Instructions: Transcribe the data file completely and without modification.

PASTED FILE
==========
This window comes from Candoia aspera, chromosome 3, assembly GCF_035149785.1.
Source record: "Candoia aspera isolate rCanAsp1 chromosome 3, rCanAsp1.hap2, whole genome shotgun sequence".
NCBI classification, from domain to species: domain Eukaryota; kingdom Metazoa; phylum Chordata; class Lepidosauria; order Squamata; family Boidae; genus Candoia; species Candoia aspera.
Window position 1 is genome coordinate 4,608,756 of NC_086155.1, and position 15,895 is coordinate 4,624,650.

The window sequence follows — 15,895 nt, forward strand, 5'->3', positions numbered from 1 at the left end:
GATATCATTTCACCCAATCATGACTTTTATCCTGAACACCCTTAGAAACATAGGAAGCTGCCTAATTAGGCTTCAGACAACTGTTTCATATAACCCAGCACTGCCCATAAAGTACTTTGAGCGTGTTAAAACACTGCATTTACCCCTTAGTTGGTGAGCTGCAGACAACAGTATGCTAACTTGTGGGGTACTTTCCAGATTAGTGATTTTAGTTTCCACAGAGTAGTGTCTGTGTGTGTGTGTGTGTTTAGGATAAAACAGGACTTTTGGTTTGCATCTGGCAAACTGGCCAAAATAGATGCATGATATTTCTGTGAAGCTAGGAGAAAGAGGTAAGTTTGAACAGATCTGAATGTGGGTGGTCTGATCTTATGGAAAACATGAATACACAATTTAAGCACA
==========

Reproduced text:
This window comes from Candoia aspera, chromosome 3, assembly GCF_035149785.1.
Source record: "Candoia aspera isolate rCanAsp1 chromosome 3, rCanAsp1.hap2, whole genome shotgun sequence".
NCBI classification, from domain to species: domain Eukaryota; kingdom Metazoa; phylum Chordata; class Lepidosauria; order Squamata; family Boidae; genus Candoia; species Candoia aspera.
Window position 1 is genome coordinate 4,608,756 of NC_086155.1, and position 15,895 is coordinate 4,624,650.

The window sequence follows — 15,895 nt, forward strand, 5'->3', positions numbered from 1 at the left end:
GATATCATTTCACCCAATCATGACTTTTATCCTGAACACCCTTAGAAACATAGGAAGCTGCCTAATTAGGCTTCAGACAACTGTTTCATATAACCCAGCACTGCCCATAAAGTACTTTGAGCGTGTTAAAACACTGCATTTACCCCTTAGTTGGTGAGCTGCAGACAACAGTATGCTAACTTGTGGGGTACTTTCCAGATTAGTGATTTTAGTTTCCACAGAGTAGTGTCTGTGTGTGTGTGTGTGTTTAGGATAAAACAGGACTTTTGGTTTGCATCTGGCAAACTGGCCAAAATAGATGCATGATATTTCTGTGAAGCTAGGAGAAAGAGGTAAGTTTGAACAGATCTGAATGTGGGTGGTCTGATCTTATGGAAAACATGAATACACAATTTAAGCACA